The composition is possibly indicated, as ‘Moon’, in a list (now rubbed and difficult to decipher) of Liber works in progress around 1817–18 inside the back cover of the Aesacus and Hesperie sketchbook (Tate D40933; Turner Bequest CLXIX);17 however, Forrester notes that this seems more likely to be a reference to Moonlight at Sea (see above), since the present drawing probably dates from several years later on technical grounds, as discussed.18
The mezzotint engraving (without etching), probably by Henry Dawe, was among the unpublished Liber Studiorum prints (Rawlinson/Finberg nos.72–91;19 see also Tate D08170–D08178; Turner Bequest CXVIII U, Vaughan Bequest CXVIII P, Q, R, S, T, V, W, X; and Tate N02782, N03631). Tate does not hold any impressions.
In 1920, Frank Short etched and mezzotinted this composition,20 as one of his interpretations of the unpublished Liber plates (Tate T05068;21 see general Liber introduction).
1
Forrester 1996, pp.146, 152.
2
See A.J. Finberg, ‘Turner’s Newly Identified Yorkshire Sketch-book’, Connoisseur, vol.46, October 1935, pp.185–7; Alexander J. Finberg, The Life of J.M.W. Turner, R.A. Second Edition, Revised, with a Supplement, by Hilda F. Finberg, revised ed., Oxford 1961, pp.286–7.
3
Andrew Wilton, J.M.W. Turner: His Life and Work, Fribourg 1979, p.386 no.746, reproduced.
4
Ibid., p.386 no.749, reproduced.
5
Ibid., pp.388–9 no.765, reproduced.
6
Forrester 1996, p.152 and note 4.
7
John Hayes, The Landscape Paintings of Thomas Gainsborough, London 1982, vol.II, respectively pp.498–9 no.134, reproduced p.498, and p.553, no.172, reproduced p.552.
8
Ibid., p.553.
9
Somerset House Gazette, vol.2, 10 April 1824, p.8, quoted in ibid., I, p.142.
10
Forrester 1996, p.152.
11
Norman L. Goldberg, John Crome the Elder, Oxford 1978, pp.185–6 no.33, pl.33.
12
Finberg 1909, II, p.839.
13
For full venues and dates see Warrell 1991, p.43.
14
The Liber Studiorum by Turner: Drawings, Etchings, and First State Mezzotint Engravings with Some Additional Engravers’ Proofs and 51 of the Original Copperplates, National Gallery, Millbank [Tate Gallery], London, November 1921–November 1922; Original Drawings, Etchings, Mezzotints, and Copperplates for the “Liber Studiorum” by J.M.W. Turner, R.A., Whitworth Institute Art Galleries, Manchester, December 1922–March 1923.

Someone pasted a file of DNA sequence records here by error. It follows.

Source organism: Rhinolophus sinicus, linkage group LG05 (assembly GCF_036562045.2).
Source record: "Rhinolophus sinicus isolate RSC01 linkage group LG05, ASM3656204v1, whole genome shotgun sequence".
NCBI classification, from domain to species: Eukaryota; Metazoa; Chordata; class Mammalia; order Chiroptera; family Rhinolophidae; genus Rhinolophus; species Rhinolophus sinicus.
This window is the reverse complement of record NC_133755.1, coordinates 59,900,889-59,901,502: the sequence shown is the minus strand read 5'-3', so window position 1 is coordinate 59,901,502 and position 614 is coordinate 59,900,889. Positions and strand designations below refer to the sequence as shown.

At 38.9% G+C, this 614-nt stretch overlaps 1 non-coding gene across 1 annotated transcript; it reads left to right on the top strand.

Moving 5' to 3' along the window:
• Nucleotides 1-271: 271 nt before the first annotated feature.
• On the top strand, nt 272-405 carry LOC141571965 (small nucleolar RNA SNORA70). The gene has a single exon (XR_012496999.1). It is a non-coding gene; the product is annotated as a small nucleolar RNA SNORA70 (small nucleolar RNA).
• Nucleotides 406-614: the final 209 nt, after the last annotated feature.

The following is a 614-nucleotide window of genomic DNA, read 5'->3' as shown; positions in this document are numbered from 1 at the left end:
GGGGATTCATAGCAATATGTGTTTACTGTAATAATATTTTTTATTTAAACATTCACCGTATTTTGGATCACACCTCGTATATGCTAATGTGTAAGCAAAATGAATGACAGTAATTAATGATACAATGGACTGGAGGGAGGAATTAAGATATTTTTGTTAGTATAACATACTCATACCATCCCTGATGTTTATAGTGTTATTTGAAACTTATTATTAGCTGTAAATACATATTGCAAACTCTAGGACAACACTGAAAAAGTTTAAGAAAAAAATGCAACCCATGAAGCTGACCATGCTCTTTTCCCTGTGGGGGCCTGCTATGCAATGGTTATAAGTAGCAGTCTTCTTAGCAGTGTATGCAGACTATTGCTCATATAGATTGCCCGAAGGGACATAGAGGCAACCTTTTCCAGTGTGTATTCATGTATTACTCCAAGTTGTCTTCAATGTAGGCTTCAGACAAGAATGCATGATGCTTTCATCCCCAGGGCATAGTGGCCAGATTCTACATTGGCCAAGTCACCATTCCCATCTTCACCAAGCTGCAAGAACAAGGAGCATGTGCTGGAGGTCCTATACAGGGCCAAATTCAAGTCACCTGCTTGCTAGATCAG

15
TS list, [circa 1921], Tate exhibition files, Tate Archive TG 92/9/2, p.5.
16
W[illiam] G[eorge] Rawlinson, Turner’s Liber Studiorum, A Description and a Catalogue, London 1878, p.164; ... Second Edition, Revised Throughout, London 1906, p.191.
17
Forrester 1996, p.163 (transcribed).
18
Ibid., p.151 note 2.
19
Rawlinson 1878, pp.144–69; 1906, pp.169–96; Finberg 1924, pp.287–365.
20
Hardie 1938, pp.65–6 no.31, reproduced p.[105] pl.XIII A.
21
Tate Gallery: Illustrated Catalogue of Acquisitions 1986 – 88, London 1996, p.76.
Technical notes:
Brown and blue washes have been applied, with the moon probably stopped out beforehand. A sepia-like grey wash was used, with a mixed, dull pale green along the lower edge; the watercolour was also worked with the fingers; prints are evident in the sails and hulls and their reflections. The overall colour is largely made up of muted browns, the pigments being Prussian blue, warm brown with ochre/umber, transparent pale pink and an organic red, present as larger aggregates (perhaps because its smaller particles have faded).1 As has been observed,2 the fluid technique and use of additional colours beyond the ‘sepia’ range of earlier Liber designs mark a transitional style moving towards the chiaroscuro effects of the ‘Little Liber’ mezzotints of the mid-1820s (see general Liber introduction).
1
Joyce Townsend, circa 1995, Tate conservation files.
2
Forrester 1996, p.146.
Verso:
Blank, save for inscriptions.
Inscribed in pencil descending vertically ‘328’ top left, ascending vertically ‘49’ centre, ‘1255’ bottom left, and ‘CCLXIII – 328 ?’ bottom right
Stamped in black ‘[Turner Bequest monogram] | CCLXIII – 328’ bottom left

Matthew Imms
May 2006